A grandmother of three starts a counter-cultural church to reach the 20-somethings in her town.
Out of concern for the number of her former students who walked away from their faith in their 20s, Dorothy Ross, an artist and former high school art teacher, decided in 2004 to plant Monroe Park Vineyard Church in her hometown of Rochester, N.Y. But as the grandmother of three started to reach out to a much younger generation, she found that many of the 20-somethings in town were practicing paganism, Buddhism, Wicca and other types of decidedly non-Christian spirituality. Clearly they had an interest in spiritual things, but Ross didn’t know how to reach these young people who were not just unchurched, but anti-church. In her online research about how to reach pagans and those involved in witchcraft, all she found were websites warning Christians away from them. Ross likes challenges, though, and determined to blaze her own trail.
I’d been a teacher in a Christian school and watched my students lose their faith or drop out of church for years, and I kept trying to persuade somebody there was a problem and they needed to do something—I didn’t realize it was me that needed to do it. But the majority of young adults I spend time with cannot even conceive of a church being a positive thing; a loving church is an oxymoron to them.
First I had to learn to be missional; I had to treat it like we were going to another culture. What are their values? What language do they speak? What are some ways God is already moving among them? I had to come in and respect their culture, rather than try to turn it upside down; I had to fit into their culture to even get noticed. I planted in an urban Rochester neighborhood that is the birthplace of Spiritualism in the U.S. This legacy of alternative spirituality has continued to this day. I find plenty of pagans, witches, warlocks, as well as Buddhists. It is also a neighborhood full of young indie/hipster musicians and artists. Many are literally starving artists. Some of these kids have been homeless and dumpster diving.
We basically developed a system: Attract people by giving a place to express themselves, give an opportunity to build friendships without pressure on that friendship—and food is really important! We hold frequent music shows and art shows where we invite nonbelievers and pagans to play their music or show their art. It is rarely, if ever, censored and we don’t charge anything, we don’t preach, and while we don’t normally initiate spiritual conversations—thus keeping the atmosphere “safe”—we pray for them to initiate a conversation about Jesus and they usually do. We try to build relationships with them and invite them to our weekly art and music hangout where we supply art materials and food. The majority of people who come to those hangouts are not Christians. It’s an open climate where people can talk about whatever spirituality they want, and we pray in advance for opportunities for spiritual conversations. God has never disappointed us by not giving opportunities for those conversations.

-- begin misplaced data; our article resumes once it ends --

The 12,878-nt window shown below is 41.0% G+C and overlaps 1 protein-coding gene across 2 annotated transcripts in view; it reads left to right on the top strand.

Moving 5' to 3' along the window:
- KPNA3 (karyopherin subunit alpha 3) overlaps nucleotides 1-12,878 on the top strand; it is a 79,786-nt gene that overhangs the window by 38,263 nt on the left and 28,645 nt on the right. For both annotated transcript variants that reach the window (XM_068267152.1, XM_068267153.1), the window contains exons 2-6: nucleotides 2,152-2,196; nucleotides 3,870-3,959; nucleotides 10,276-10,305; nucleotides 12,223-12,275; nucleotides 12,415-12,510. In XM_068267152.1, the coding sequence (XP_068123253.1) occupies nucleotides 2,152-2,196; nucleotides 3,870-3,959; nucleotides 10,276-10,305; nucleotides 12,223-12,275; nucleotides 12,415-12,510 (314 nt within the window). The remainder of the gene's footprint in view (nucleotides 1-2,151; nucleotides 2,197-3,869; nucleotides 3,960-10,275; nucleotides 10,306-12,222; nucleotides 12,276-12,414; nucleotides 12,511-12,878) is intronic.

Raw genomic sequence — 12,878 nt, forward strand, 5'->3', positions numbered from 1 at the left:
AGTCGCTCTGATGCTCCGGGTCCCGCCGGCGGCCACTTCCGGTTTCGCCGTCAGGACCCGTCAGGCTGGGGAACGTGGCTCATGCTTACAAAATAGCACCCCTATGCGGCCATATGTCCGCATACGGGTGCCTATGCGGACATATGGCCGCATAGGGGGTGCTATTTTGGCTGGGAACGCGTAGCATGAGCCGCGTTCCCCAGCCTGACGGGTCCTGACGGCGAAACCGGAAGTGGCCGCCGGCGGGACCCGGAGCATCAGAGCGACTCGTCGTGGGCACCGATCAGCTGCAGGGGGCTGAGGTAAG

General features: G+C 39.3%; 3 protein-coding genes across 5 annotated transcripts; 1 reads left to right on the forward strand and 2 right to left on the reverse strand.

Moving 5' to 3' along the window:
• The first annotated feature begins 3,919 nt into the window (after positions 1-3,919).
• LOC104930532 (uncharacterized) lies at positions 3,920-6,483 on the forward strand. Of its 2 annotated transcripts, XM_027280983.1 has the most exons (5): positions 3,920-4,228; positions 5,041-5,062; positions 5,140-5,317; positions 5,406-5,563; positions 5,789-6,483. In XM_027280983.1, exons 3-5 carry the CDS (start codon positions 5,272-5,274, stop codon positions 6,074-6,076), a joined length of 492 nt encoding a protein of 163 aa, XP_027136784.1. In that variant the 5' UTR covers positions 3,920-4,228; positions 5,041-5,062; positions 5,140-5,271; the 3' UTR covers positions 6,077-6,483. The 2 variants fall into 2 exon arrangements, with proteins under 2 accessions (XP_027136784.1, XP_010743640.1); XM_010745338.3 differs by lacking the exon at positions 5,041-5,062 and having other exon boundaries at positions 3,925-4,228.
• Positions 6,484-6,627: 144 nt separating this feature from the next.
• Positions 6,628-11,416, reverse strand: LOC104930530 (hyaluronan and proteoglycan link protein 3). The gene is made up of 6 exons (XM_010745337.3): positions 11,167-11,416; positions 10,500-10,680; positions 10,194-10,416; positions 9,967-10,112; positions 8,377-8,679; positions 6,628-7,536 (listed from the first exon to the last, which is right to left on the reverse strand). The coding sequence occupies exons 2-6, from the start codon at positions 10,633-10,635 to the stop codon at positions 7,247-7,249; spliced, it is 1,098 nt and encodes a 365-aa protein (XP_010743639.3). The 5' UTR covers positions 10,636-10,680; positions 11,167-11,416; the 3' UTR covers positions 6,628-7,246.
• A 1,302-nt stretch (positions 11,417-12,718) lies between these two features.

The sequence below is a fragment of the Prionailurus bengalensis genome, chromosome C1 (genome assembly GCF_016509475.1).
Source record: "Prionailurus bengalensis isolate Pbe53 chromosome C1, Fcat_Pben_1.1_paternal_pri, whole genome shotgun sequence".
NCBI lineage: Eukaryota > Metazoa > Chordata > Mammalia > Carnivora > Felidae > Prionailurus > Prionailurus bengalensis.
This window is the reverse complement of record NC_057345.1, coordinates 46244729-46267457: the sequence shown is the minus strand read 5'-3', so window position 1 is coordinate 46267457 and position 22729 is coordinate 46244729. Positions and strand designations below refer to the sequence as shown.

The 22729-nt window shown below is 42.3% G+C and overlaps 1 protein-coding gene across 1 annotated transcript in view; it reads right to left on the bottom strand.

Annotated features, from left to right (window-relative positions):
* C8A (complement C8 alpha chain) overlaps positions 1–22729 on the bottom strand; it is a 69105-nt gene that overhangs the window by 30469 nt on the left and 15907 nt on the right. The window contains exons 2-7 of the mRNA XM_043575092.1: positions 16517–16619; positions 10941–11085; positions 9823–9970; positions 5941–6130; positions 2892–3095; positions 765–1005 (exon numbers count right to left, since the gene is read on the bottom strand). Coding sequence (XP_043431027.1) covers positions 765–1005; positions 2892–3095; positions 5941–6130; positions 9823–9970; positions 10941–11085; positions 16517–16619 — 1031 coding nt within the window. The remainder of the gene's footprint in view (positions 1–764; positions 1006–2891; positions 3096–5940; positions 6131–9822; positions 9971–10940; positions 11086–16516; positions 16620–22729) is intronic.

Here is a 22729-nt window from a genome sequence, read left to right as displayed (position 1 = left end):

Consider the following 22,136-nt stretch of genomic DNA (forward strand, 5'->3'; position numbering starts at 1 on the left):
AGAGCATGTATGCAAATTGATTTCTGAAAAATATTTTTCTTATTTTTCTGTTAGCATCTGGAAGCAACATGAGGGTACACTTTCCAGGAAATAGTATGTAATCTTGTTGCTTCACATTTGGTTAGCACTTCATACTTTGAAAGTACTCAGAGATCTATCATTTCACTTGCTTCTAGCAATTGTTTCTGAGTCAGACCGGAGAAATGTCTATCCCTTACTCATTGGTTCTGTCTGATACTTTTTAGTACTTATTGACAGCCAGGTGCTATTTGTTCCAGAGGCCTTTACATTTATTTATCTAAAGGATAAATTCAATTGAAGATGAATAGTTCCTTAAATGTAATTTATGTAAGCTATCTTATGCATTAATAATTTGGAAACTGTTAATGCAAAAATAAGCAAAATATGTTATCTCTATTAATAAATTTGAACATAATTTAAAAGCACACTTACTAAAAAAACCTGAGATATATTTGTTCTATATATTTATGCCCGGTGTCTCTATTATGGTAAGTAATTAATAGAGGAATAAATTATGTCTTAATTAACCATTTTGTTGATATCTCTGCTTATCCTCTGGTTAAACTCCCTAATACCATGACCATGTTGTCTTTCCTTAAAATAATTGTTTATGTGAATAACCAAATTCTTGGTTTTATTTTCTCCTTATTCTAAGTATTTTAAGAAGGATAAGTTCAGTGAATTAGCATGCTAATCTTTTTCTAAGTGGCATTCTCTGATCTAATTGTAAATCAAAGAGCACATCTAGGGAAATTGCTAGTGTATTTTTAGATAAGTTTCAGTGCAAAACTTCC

We’ve come to understand this generation’s value of tolerance as a blessing. They may hate Christians, but they don’t want to be intolerant. So we share stories, and each person listens to the other’s stories without passing judgment—it’s just all my stories happen to be about Jesus. I listen to their stories and try to hear where the Holy Spirit is already working … maybe the person sharing is into Wicca because of healing properties, so I can talk about Jesus healing people in the Gospels. I’m trying to offer them what they’re already looking for and don’t realize.
Some [from the art hangout] start showing up on Sundays. I’m learning how to maintain church and reach these people who have absolutely no framework for church. We set up the room like a big living room instead of a church; we have about 40 people coming each Sunday. I moved away from a sermon format because it’s really difficult to meet the person who’s never heard this before while not boring to tears the person who already knows the basics. So I open up the format for questions and discussion. This gives an opportunity for me to not be the only teacher in the room, and for those who have known the Lord for a while to share what they know, and this way they are more engaged, and no one leaves without their questions answered.
I did my two-year plan like any good church planter—I think it’s still sitting in a file drawer somewhere. [Small church consultant] Dave Jacobs said he saw us as explorers in the jungle, with no trail to follow, having to make our way through. These guys are living on the edge and well aware they have needs. There’s a certain point in life where you are experimenting with life and trying to figure out who you are as an adult. Their lives aren’t set in stone and they’re open to spirituality; they aren’t closed- minded. I just find it the most rewarding age group. Plus, if you reach someone for Christ at this age, they keep ministering to the next generation and the next generation—you get to see a lifetime of fruit.
—Dorothy Ross, as told to Joy Netanya Thompson